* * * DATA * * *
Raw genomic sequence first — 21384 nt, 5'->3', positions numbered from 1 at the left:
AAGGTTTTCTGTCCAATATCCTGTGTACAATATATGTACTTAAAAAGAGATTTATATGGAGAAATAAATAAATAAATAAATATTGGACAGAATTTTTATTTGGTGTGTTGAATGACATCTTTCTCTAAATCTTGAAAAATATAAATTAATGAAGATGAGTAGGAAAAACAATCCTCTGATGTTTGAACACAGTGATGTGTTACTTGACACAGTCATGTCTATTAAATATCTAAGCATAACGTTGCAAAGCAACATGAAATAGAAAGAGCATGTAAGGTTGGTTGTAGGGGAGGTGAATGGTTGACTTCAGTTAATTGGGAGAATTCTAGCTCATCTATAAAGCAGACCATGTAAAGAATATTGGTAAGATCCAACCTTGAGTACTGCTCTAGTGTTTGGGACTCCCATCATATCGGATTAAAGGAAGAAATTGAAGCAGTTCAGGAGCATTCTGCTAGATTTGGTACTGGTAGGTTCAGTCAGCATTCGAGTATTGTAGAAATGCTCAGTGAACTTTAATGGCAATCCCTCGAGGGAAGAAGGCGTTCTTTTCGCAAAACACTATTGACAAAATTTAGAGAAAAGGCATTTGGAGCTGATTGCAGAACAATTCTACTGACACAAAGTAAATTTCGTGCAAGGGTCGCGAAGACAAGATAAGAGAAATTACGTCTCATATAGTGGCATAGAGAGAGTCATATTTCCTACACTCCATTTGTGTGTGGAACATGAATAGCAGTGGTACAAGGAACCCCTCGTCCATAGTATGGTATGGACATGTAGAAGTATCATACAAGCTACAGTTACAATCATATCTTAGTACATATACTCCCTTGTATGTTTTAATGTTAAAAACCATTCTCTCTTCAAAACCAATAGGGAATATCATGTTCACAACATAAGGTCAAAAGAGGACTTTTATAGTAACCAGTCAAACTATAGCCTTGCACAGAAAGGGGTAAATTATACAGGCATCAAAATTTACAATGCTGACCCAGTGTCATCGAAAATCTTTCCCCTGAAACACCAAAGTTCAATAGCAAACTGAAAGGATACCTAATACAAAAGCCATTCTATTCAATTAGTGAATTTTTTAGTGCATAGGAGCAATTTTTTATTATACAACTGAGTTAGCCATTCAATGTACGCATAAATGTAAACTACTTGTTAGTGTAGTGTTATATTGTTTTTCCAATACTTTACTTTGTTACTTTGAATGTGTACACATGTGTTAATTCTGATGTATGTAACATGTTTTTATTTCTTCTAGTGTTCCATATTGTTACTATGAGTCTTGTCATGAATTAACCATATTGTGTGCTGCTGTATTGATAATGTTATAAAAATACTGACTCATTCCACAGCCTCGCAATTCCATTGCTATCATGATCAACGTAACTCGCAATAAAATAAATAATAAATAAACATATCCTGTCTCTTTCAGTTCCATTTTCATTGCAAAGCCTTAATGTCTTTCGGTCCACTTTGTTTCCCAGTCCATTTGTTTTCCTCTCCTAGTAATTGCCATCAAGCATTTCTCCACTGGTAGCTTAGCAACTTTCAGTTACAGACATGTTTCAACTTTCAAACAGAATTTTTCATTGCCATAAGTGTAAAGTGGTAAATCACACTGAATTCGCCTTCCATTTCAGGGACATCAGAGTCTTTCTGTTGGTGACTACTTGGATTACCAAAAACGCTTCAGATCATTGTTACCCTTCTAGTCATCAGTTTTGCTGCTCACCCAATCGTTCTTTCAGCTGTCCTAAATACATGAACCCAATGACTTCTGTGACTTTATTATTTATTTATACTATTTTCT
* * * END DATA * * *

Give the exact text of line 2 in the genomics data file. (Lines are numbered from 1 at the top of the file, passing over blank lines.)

AAGGTTTTCTGTCCAATATCCTGTGTACAATATATGTACTTAAAAAGAGATTTATATGGAGAAATAAATAAATAAATAAATATTGGACAGAATTTTTATTTGGTGTGTTGAATGACATCTTTCTCTAAATCTTGAAAAATATAAATTAATGAAGATGAGTAGGAAAAACAATCCTCTGATGTTTGAACACAGTGATGTGTTACTTGACACAGTCATGTCTATTAAATATCTAAGCATAACGTTGCAAAGCAACATGAAATAGAAAGAGCATGTAAGGTTGGTTGTAGGGGAGGTGAATGGTTGACTTCAGTTAATTGGGAGAATTCTAGCTCATCTATAAAGCAGACCATGTAAAGAATATTGGTAAGATCCAACCTTGAGTACTGCTCTAGTGTTTGGGACTCCCATCATATCGGATTAAAGGAAGAAATTGAAGCAGTTCAGGAGCATTCTGCTAGATTTGGTACTGGTAGGTTCAGTCAGCATTCGAGTATTGTAGAAATGCTCAGTGAACTTTAATGGCAATCCCTCGAGGGAAGAAGGCGTTCTTTTCGCAAAACACTATTGACAAAATTTAGAGAAAAGGCATTTGGAGCTGATTGCAGAACAATTCTACTGACACAAAGTAAATTTCGTGCAAGGGTCGCGAAGACAAGATAAGAGAAATTACGTCTCATATAGTGGCATAGAGAGAGTCATATTTCCTACACTCCATTTGTGTGTGGAACATGAATAGCAGTGGTACAAGGAACCCCTCGTCCATAGTATGGTATGGACATGTAGAAGTATCATACAAGCTACAGTTACAATCATATCTTAGTACATATACTCCCTTGTATGTTTTAATGTTAAAAACCATTCTCTCTTCAAAACCAATAGGGAATATCATGTTCACAACATAAGGTCAAAAGAGGACTTTTATAGTAACCAGTCAAACTATAGCCTTGCACAGAAAGGGGTAAATTATACAGGCATCAAAATTTACAATGCTGACCCAGTGTCATCGAAAATCTTTCCCCTGAAACACCAAAGTTCAATAGCAAACTGAAAGGATACCTAATACAAAAGCCATTCTATTCAATTAGTGAATTTTTTAGTGCATAGGAGCAATTTTTTATTATACAACTGAGTTAGCCATTCAATGTACGCATAAATGTAAACTACTTGTTAGTGTAGTGTTATATTGTTTTTCCAATACTTTACTTTGTTACTTTGAATGTGTACACATGTGTTAATTCTGATGTATGTAACATGTTTTTATTTCTTCTAGTGTTCCATATTGTTACTATGAGTCTTGTCATGAATTAACCATATTGTGTGCTGCTGTATTGATAATGTTATAAAAATACTGACTCATTCCACAGCCTCGCAATTCCATTGCTATCATGATCAACGTAACTCGCAATAAAATAAATAATAAATAAACATATCCTGTCTCTTTCAGTTCCATTTTCATTGCAAAGCCTTAATGTCTTTCGGTCCACTTTGTTTCCCAGTCCATTTGTTTTCCTCTCCTAGTAATTGCCATCAAGCATTTCTCCACTGGTAGCTTAGCAACTTTCAGTTACAGACATGTTTCAACTTTCAAACAGAATTTTTCATTGCCATAAGTGTAAAGTGGTAAATCACACTGAATTCGCCTTCCATTTCAGGGACATCAGAGTCTTTCTGTTGGTGACTACTTGGATTACCAAAAACGCTTCAGATCATTGTTACCCTTCTAGTCATCAGTTTTGCTGCTCACCCAATCGTTCTTTCAGCTGTCCTAAATACATGAACCCAATGACTTCTGTGACTTTATTATTTATTTATACTATTTTCT